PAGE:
Sort file:- Margate, March, 2021.

Page Updated:- Sunday, 07 March, 2021.


Earliest 1883

Man of Kent


(Name to)

186 High Street


Man of Kent 1922

Above photo 1922.

Man of Kent

Above photo, date unknown.

Former Man of Kent 2009

Above photo 2009 by David Anstiss Creative Commons Licence.

Man of Kent tiles

Above photo showing tile work.

Former Man of Kent 2015

Above photo 2015 by Keith Edkins Creative Commons Licence.


This was a hotel that I know to have been operating in the High Street in 1922. I believe it was operating as a Temperance Hotel, so never had a drinks license, but I'm including it in this town all the same.

The building gained a Grade 2 listing on 5 November 2010. One time also known as "Burke's" and by 2009 it was operating as "Milo's Family Bar"


Built as a coffee tavern, the "Man of Kent" first appears in a Margate directory in 1883. The following year it is listed under the slightly grander name of "Man of Kent Temperance Hotel". However, by 1895, the building was no longer in a temperance related use, and had many subsequent commercial, and residential, occupants.

It had 28 bedrooms with commercial dining rooms, By the 1890's it had fallen out of favour and the lower half was occupied by the Thanet Furniture repository and auctioneers run by Alonzo Bilham Pilcher, once Mayor of Margate and also registrar of births deaths and marriages. The upper floors were used by Clarke and Co, Printers, who published the Margate and Cliftonville Express and Thanet Times. For most of the 20th century it has at various times been The Man of Kent Coffee tavern, furnished rooms, a shop, a restaurant and even more recently a bar. Listing for the building is currently going ahead.

The concept of temperance emerged in Britain in late 1820s, with the first temperance society to be founded in England being set up in Bradford in 1830. Initially the Temperance Movement just opposed the consumption of spirits, and otherwise condoned drinking in moderation; however, by the late 1830s, the movement had become more vehement in its condemnation of alcohol, and societies began only to accept total abstinence. This, in turn, led to the need for buildings in which societies could meet for social and educational gatherings and where entertainment, improving activities and refreshment could be provided in a teetotal environment. Various building types emerged as a result of this: temperance halls, temperance hotels, and coffee houses or taverns offered a variety of facilities, and often their functions over-lapped. Reading rooms, libraries, dining rooms, games rooms, a bar selling non-alcoholic drinks, and overnight accommodation, might have been found at any of these establishments. The term 'hotel' may have indicated that rooms were available for the teetotal traveller; however, it was also used to describe more upmarket coffee houses.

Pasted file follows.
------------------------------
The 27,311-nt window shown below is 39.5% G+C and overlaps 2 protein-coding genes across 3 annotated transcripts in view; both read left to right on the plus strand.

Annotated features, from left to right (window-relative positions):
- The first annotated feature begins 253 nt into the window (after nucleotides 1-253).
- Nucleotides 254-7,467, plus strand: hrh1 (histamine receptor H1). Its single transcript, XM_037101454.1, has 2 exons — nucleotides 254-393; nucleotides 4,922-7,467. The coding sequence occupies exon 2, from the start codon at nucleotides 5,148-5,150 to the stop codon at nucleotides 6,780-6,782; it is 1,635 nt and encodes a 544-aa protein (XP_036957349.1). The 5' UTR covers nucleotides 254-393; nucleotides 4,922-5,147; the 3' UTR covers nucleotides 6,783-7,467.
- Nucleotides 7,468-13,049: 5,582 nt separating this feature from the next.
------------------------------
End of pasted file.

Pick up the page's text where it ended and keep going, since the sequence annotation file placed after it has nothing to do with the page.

Coffee taverns frequently sought to take on the appearance of pubs in an attempt to seem a credible alternative to such establishments. Examples such as the "Man of Kent" mimic the flamboyance of the late Victorian 'gin-palaces', using coloured glass, terracotta and tile-work to elaborate effect.

The tile-work at the "Man of Kent" is believed to have been made by Maw and Co, one of the principal tile manufacturers of the late 19th century. The floral tiles appear in Maw and Co catalogues of the 1880s, and it is believed that the figurative tiles were designed by Owen Gibbons, a ceramic designer who assisted on the interior schemes for the Victoria and Albert Museum, Kensington, London, before becoming Headmaster of Coalbrookdale School of Art, Shropshire. He also worked as a freelance designer for Maw and Co, and was responsible for designing a number of small tile panels which featured Japanese ladies in traditional dress. These are illustrated in Maw and Co catalogues of the 1880s.

Coffee taverns sold a wide variety of non-alcoholic beverages, and tea would have been a popular option. China and Japan were culturally and economically associated with tea and were also considered places of great exoticism; Japanese art was having a particular influence on English and French art of this period. The Japanese lady who features in the tiles is making and drinking tea; over the left-hand door she holds a small jug on a tray, and over the right-hand door she holds a teacup and saucer. The Chinese man, who is an exact mirror image over the two doors, is perhaps a vendor, as he carries tea chests on a bamboo yoke. The subject matter of these tiles provides rich and visually exciting decoration, as well as artistically superior advertising. The way in which the imagery is cropped is reminiscent of traditional Japanese prints. Whether or not these panels were unique to this building, they are extremely unusual in their combination of size, subject matter, quality of design and level of survival. The rose and jardinière tiles on the pilasters around the left-hand door, are a standard design which appeared in the Maw and Co catalogue of the 1880s, nevertheless, they are the only know extant example of this particular design, and survive with a good level of preservation.



Unoccupied 1881+

DUNTHORNE Robert 1890+ (Temperance Hotel)

Unoccupied 1901+


If anyone should have any further information, or indeed any pictures or photographs of the above licensed premises, please email:-